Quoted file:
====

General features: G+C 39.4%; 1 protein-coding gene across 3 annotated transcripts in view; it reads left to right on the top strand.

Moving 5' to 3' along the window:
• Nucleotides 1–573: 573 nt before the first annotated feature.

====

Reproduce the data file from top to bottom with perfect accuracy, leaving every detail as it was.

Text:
General features: G+C 39.4%; 1 protein-coding gene across 3 annotated transcripts in view; it reads left to right on the top strand.

Moving 5' to 3' along the window:
• Nucleotides 1–573: 573 nt before the first annotated feature.